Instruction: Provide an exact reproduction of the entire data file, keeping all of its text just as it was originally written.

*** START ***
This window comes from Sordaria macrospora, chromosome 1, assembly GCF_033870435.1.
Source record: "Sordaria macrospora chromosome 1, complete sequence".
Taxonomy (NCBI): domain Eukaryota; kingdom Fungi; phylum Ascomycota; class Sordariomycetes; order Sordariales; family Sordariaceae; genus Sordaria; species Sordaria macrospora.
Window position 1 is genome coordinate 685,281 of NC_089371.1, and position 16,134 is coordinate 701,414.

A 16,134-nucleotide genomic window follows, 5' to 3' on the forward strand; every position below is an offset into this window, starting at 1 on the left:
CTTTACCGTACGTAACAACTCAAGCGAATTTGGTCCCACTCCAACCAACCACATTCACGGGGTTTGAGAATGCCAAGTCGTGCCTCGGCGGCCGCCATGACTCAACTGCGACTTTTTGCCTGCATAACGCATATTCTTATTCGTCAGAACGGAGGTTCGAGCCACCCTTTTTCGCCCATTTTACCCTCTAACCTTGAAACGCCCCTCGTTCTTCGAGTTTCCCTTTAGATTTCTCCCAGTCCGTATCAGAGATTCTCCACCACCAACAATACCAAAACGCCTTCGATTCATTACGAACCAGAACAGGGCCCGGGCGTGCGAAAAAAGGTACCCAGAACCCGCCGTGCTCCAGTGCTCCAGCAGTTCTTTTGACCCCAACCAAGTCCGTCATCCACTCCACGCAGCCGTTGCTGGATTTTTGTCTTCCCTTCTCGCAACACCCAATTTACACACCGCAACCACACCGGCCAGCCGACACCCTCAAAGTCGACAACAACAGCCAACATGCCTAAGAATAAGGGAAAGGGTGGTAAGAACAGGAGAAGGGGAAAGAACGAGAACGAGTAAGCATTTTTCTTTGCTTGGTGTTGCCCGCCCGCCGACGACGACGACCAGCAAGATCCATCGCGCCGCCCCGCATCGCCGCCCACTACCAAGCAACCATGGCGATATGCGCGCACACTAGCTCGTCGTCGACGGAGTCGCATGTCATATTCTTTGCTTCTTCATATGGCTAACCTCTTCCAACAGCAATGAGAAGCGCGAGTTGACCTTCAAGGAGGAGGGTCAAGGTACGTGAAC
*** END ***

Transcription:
This window comes from Sordaria macrospora, chromosome 1, assembly GCF_033870435.1.
Source record: "Sordaria macrospora chromosome 1, complete sequence".
Taxonomy (NCBI): domain Eukaryota; kingdom Fungi; phylum Ascomycota; class Sordariomycetes; order Sordariales; family Sordariaceae; genus Sordaria; species Sordaria macrospora.
Window position 1 is genome coordinate 685,281 of NC_089371.1, and position 16,134 is coordinate 701,414.

A 16,134-nucleotide genomic window follows, 5' to 3' on the forward strand; every position below is an offset into this window, starting at 1 on the left:
CTTTACCGTACGTAACAACTCAAGCGAATTTGGTCCCACTCCAACCAACCACATTCACGGGGTTTGAGAATGCCAAGTCGTGCCTCGGCGGCCGCCATGACTCAACTGCGACTTTTTGCCTGCATAACGCATATTCTTATTCGTCAGAACGGAGGTTCGAGCCACCCTTTTTCGCCCATTTTACCCTCTAACCTTGAAACGCCCCTCGTTCTTCGAGTTTCCCTTTAGATTTCTCCCAGTCCGTATCAGAGATTCTCCACCACCAACAATACCAAAACGCCTTCGATTCATTACGAACCAGAACAGGGCCCGGGCGTGCGAAAAAAGGTACCCAGAACCCGCCGTGCTCCAGTGCTCCAGCAGTTCTTTTGACCCCAACCAAGTCCGTCATCCACTCCACGCAGCCGTTGCTGGATTTTTGTCTTCCCTTCTCGCAACACCCAATTTACACACCGCAACCACACCGGCCAGCCGACACCCTCAAAGTCGACAACAACAGCCAACATGCCTAAGAATAAGGGAAAGGGTGGTAAGAACAGGAGAAGGGGAAAGAACGAGAACGAGTAAGCATTTTTCTTTGCTTGGTGTTGCCCGCCCGCCGACGACGACGACCAGCAAGATCCATCGCGCCGCCCCGCATCGCCGCCCACTACCAAGCAACCATGGCGATATGCGCGCACACTAGCTCGTCGTCGACGGAGTCGCATGTCATATTCTTTGCTTCTTCATATGGCTAACCTCTTCCAACAGCAATGAGAAGCGCGAGTTGACCTTCAAGGAGGAGGGTCAAGGTACGTGAAC